At the forefront of the agenda was the escalation in tensions between Israel and Hamas along the Gaza border, and the continuing encroachment on Palestinian land by Israeli settlers in the West Bank. The Cabinet responded by demanding that the UN Security Council intervene. King Salman also relayed to ministers the outcome of his talks with US Secretary of State Mike Pompeo, which covered many regional issues.

The minister of media, Turki bin Abdullah Al-Shabanah, announced that after reviewing proposals from the Ministry of Foreign Affairs and a decision from the Shoura Council, a memorandum of understanding between the government and the Republic of Korea on granting visit visas had been agreed upon.

The Cabinet approved the amendment of the air agreement on regular air transport between Saudi Arabia and Indonesia.

The Cabinet, meanwhile, praised the progress of the 2025 Sustainable Agricultural and Rural Development Program, aimed at enhancing farming techniques by promoting sustainable water and renewable energy sources.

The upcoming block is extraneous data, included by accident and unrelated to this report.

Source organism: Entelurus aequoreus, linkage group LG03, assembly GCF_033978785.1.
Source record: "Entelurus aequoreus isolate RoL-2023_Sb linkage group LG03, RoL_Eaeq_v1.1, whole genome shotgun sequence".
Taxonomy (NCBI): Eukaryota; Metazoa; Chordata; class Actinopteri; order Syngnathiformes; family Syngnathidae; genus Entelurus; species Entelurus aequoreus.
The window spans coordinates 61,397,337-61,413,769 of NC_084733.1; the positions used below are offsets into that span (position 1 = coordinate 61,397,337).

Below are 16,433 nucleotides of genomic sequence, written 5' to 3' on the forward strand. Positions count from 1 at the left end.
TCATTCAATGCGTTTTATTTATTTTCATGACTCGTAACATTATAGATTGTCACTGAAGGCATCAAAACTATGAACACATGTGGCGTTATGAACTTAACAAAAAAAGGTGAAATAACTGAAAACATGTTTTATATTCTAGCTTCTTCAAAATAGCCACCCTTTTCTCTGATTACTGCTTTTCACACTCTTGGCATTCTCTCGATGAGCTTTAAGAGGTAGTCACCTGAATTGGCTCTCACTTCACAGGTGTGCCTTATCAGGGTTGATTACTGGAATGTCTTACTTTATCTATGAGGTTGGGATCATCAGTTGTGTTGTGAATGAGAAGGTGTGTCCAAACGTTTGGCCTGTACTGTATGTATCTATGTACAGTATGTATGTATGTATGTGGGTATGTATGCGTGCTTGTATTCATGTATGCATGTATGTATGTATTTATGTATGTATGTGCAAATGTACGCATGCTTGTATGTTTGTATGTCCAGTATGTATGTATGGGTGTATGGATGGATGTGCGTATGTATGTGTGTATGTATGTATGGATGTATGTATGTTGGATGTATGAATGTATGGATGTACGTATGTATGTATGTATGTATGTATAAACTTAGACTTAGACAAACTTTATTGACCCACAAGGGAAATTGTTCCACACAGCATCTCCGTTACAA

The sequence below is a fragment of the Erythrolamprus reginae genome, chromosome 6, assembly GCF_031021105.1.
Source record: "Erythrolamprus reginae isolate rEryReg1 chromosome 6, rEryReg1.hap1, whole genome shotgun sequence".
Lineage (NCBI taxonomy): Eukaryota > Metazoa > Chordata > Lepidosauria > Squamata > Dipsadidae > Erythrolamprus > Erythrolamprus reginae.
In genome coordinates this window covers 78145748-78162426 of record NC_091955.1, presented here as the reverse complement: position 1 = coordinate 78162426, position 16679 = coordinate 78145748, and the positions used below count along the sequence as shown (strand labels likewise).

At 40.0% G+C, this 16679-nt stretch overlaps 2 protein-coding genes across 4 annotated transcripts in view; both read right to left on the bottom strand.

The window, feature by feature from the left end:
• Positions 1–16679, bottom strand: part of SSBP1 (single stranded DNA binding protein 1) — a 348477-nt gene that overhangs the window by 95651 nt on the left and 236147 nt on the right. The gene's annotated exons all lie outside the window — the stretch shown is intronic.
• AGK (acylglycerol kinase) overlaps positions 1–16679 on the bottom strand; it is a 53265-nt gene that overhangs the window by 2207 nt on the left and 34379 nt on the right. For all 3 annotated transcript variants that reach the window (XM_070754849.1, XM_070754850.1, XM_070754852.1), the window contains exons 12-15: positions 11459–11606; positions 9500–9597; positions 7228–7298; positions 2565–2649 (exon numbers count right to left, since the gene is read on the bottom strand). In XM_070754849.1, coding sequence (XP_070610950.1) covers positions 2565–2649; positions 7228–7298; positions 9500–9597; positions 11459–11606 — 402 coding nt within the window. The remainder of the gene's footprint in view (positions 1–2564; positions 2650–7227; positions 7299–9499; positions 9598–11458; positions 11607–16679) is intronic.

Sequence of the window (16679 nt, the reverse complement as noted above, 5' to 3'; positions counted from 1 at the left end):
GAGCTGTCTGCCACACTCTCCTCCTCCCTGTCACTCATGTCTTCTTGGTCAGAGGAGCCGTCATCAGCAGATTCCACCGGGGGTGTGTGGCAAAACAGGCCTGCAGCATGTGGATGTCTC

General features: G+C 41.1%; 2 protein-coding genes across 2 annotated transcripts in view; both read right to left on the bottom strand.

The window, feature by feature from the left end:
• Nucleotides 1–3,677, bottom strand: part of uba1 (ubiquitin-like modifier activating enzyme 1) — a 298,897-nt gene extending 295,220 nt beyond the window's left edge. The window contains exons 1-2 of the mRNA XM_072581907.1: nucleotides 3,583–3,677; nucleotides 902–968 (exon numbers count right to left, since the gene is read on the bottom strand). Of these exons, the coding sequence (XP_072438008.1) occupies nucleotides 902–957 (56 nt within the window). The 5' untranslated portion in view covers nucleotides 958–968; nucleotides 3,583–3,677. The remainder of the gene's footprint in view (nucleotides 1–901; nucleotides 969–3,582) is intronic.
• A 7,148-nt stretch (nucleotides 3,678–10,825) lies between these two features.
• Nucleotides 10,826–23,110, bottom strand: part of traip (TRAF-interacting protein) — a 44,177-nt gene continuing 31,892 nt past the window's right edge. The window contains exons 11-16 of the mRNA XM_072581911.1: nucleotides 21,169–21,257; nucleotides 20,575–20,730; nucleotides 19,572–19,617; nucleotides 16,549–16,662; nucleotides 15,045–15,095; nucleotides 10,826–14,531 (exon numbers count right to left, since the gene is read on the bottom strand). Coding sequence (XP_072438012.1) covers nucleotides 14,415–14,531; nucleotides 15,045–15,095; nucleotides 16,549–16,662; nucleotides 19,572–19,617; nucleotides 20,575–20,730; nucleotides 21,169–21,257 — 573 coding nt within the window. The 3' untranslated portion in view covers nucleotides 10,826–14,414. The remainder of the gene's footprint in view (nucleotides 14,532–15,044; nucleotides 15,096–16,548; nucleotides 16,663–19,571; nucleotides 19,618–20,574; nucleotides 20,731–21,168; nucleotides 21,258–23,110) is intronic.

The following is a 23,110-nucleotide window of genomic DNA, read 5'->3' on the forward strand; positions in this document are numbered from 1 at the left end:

They also discussed the framework in Vision 2030 and the National Transformation Program 2020 for building a sustainable renewable energy sector, reiterating aims to lead global renewable energy developments over the next decade, and create projects such as the wind-powered plant at Dumat Al-Jandal, as part of the King Salman Renewable Energy Initiative.

In a statement, though, Al-Shabanah said: “The Cabinet discussed the announcement made by the minister of energy, industry and mineral resources about the Kingdom’s oil and gas reserves, which highlighted the importance of Saudi Arabia as a secure source of oil supplies in the long term.”

He added, in closing, the Cabinet’s praise for the efforts of Saudi security forces in the tracking and arrest of seven people in Qatif, which foiled a planned terrorist attack.